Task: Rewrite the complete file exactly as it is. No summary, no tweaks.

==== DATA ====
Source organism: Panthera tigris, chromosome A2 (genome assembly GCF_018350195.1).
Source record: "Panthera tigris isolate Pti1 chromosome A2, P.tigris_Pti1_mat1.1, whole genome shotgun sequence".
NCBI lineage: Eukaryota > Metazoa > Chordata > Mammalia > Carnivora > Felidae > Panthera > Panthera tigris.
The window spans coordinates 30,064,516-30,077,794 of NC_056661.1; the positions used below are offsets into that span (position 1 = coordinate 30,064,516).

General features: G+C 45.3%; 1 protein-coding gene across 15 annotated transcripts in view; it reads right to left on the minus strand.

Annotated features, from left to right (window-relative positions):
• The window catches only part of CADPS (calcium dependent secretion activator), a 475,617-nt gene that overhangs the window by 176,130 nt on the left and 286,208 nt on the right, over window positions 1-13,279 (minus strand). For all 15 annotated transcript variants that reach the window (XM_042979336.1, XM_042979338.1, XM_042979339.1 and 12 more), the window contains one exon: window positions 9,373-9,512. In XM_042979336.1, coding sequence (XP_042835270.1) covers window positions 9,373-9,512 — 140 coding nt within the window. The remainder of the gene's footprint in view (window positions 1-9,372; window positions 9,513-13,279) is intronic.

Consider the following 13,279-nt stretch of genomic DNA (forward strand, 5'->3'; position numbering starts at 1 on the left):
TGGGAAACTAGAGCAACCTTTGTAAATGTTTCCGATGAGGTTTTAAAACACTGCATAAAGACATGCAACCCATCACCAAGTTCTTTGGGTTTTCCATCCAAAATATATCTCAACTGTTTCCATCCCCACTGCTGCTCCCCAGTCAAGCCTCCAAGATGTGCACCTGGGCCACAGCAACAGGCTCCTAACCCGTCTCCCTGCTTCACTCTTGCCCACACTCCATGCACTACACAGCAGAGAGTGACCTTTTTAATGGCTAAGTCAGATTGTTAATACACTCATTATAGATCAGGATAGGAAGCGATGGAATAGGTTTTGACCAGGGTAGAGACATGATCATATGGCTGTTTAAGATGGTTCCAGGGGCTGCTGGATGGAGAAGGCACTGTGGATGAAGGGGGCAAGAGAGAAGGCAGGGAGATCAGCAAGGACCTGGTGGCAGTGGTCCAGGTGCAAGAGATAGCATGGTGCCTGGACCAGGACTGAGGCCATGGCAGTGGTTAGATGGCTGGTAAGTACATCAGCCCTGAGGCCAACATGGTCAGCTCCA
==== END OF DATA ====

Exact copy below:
Source organism: Panthera tigris, chromosome A2 (genome assembly GCF_018350195.1).
Source record: "Panthera tigris isolate Pti1 chromosome A2, P.tigris_Pti1_mat1.1, whole genome shotgun sequence".
NCBI lineage: Eukaryota > Metazoa > Chordata > Mammalia > Carnivora > Felidae > Panthera > Panthera tigris.
The window spans coordinates 30,064,516-30,077,794 of NC_056661.1; the positions used below are offsets into that span (position 1 = coordinate 30,064,516).

General features: G+C 45.3%; 1 protein-coding gene across 15 annotated transcripts in view; it reads right to left on the minus strand.

Annotated features, from left to right (window-relative positions):
• The window catches only part of CADPS (calcium dependent secretion activator), a 475,617-nt gene that overhangs the window by 176,130 nt on the left and 286,208 nt on the right, over window positions 1-13,279 (minus strand). For all 15 annotated transcript variants that reach the window (XM_042979336.1, XM_042979338.1, XM_042979339.1 and 12 more), the window contains one exon: window positions 9,373-9,512. In XM_042979336.1, coding sequence (XP_042835270.1) covers window positions 9,373-9,512 — 140 coding nt within the window. The remainder of the gene's footprint in view (window positions 1-9,372; window positions 9,513-13,279) is intronic.

Consider the following 13,279-nt stretch of genomic DNA (forward strand, 5'->3'; position numbering starts at 1 on the left):
TGGGAAACTAGAGCAACCTTTGTAAATGTTTCCGATGAGGTTTTAAAACACTGCATAAAGACATGCAACCCATCACCAAGTTCTTTGGGTTTTCCATCCAAAATATATCTCAACTGTTTCCATCCCCACTGCTGCTCCCCAGTCAAGCCTCCAAGATGTGCACCTGGGCCACAGCAACAGGCTCCTAACCCGTCTCCCTGCTTCACTCTTGCCCACACTCCATGCACTACACAGCAGAGAGTGACCTTTTTAATGGCTAAGTCAGATTGTTAATACACTCATTATAGATCAGGATAGGAAGCGATGGAATAGGTTTTGACCAGGGTAGAGACATGATCATATGGCTGTTTAAGATGGTTCCAGGGGCTGCTGGATGGAGAAGGCACTGTGGATGAAGGGGGCAAGAGAGAAGGCAGGGAGATCAGCAAGGACCTGGTGGCAGTGGTCCAGGTGCAAGAGATAGCATGGTGCCTGGACCAGGACTGAGGCCATGGCAGTGGTTAGATGGCTGGTAAGTACATCAGCCCTGAGGCCAACATGGTCAGCTCCA